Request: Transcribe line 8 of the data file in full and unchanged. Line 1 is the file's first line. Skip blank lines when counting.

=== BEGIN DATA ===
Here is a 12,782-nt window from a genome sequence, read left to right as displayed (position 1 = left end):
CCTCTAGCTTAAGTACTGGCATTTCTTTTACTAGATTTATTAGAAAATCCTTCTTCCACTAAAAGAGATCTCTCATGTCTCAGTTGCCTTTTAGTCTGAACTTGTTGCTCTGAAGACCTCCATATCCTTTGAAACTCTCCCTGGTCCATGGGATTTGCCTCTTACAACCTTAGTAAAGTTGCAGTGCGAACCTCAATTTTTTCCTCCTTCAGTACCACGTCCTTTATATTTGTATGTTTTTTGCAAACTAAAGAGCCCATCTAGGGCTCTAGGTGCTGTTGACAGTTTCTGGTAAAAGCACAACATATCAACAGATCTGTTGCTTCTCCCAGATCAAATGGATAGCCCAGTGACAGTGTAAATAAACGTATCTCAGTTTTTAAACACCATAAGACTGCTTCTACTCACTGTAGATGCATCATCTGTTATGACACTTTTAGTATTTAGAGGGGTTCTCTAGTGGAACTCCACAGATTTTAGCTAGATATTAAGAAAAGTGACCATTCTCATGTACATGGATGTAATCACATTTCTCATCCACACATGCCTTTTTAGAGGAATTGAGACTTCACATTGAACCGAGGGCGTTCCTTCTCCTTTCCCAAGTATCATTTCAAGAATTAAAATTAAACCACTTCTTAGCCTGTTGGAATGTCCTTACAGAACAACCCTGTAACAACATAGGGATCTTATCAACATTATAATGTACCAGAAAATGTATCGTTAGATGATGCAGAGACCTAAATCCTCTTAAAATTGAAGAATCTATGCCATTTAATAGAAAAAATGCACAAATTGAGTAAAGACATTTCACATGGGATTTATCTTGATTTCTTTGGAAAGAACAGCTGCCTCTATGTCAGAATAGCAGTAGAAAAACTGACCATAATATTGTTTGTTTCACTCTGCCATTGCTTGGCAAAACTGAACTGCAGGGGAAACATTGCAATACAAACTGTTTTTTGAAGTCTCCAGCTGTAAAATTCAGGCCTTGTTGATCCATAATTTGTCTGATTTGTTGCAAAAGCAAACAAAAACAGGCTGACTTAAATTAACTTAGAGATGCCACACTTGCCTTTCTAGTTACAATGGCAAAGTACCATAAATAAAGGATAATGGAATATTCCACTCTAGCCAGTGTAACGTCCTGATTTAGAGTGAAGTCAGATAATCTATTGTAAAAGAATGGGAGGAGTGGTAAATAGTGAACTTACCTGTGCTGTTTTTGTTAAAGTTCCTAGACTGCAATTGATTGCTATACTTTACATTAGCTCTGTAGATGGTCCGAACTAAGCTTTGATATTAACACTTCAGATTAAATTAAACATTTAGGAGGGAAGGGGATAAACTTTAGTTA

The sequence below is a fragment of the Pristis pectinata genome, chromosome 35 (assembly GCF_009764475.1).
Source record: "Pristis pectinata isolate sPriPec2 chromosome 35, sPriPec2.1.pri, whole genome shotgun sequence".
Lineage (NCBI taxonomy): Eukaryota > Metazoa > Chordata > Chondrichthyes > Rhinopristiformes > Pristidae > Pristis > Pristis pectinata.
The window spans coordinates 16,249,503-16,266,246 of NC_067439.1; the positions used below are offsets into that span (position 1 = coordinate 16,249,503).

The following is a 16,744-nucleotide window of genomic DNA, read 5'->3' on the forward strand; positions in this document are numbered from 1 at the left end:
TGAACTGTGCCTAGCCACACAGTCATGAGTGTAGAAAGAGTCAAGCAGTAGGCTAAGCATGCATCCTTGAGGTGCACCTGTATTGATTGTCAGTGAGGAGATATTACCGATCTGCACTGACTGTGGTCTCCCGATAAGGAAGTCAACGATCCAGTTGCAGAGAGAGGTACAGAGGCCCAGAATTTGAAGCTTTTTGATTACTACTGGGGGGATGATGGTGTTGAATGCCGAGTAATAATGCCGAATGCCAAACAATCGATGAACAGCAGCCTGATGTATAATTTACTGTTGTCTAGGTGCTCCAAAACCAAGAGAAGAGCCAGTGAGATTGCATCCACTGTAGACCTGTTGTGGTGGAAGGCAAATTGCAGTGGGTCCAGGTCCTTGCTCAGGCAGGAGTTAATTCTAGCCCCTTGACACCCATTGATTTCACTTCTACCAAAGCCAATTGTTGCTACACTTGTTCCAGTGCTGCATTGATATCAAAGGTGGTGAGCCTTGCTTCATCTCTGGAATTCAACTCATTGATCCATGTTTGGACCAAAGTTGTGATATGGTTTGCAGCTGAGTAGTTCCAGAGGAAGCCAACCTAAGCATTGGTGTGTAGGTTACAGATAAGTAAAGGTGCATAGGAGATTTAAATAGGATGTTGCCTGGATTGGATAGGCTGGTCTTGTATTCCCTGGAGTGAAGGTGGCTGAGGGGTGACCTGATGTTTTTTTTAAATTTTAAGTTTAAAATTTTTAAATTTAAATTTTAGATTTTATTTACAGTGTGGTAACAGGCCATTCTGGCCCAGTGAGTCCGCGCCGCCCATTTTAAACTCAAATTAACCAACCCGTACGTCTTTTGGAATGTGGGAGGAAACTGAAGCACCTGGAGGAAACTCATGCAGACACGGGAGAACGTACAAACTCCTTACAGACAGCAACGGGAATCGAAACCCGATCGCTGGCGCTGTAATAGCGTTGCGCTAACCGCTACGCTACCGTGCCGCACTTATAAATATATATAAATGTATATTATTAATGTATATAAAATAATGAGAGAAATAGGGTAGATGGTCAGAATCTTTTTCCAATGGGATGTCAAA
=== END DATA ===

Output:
TGAACTGTGCCTAGCCACACAGTCATGAGTGTAGAAAGAGTCAAGCAGTAGGCTAAGCATGCATCCTTGAGGTGCACCTGTATTGATTGTCAGTGAGGAGATATTACCGATCTGCACTGACTGTGGTCTCCCGATAAGGAAGTCAACGATCCAGTTGCAGAGAGAGGTACAGAGGCCCAGAATTTGAAGCTTTTTGATTACTACTGGGGGGATGATGGTGTTGAATGCCGAGTAATAATGCCGAATGCCAAACAATCGATGAACAGCAGCCTGATGTATAATTTACTGTTGTCTAGGTGCTCCAAAACCAAGAGAAGAGCCAGTGAGATTGCATCCACTGTAGACCTGTTGTGGTGGAAGGCAAATTGCAGTGGGTCCAGGTCCTTGCTCAGGCAGGAGTTAATTCTAGCCCCTTGACACCCATTGATTTCACTTCTACCAAAGCCAATTGTTGCTACACTTGTTCCAGTGCTGCATTGATATCAAAGGTGGTGAGCCTTGCTTCATCTCTGGAATTCAACTCATTGATCCATGTTTGGACCAAAGTTGTGATATGGTTTGCAGCTGAGTAGTTCCAGAGGAAGCCAACCTAAGCATTGGTGTGTAGGTTACAGATAAGTAAAGGTGCATAGGAGATTTAAATAGGATGTTGCCTGGATTGGATAGGCTGGTCTTGTATTCCCTGGAGTGAAGGTGGCTGAGGGGTGACCTGATGTTTTTTTTAAATTTTAAGTTTAAAATTTTTAAATTTAAATTTTAGATTTTATTTACAGTGTGGTAACAGGCCATTCTGGCCCAGTGAGTCCGCGCCGCCCATTTTAAACTCAAATTAACCAACCCGTACGTCTTTTGGAATGTGGGAGGAAACTGAAGCACCTGGAGGAAACTCATGCAGACACGGGAGAACGTACAAACTCCTTACAGACAGCAACGGGAATCGAAACCCGATCGCTGGCGCTGTAATAGCGTTGCGCTAACCGCTACGCTACCGTGCCGCACTTATAAATATATATAAATGTATATTATTAATGTATATAAAATAATGAGAGAAATAGGGTAGATGGTCAGAATCTTTTTCCAATGGGATGTCAAA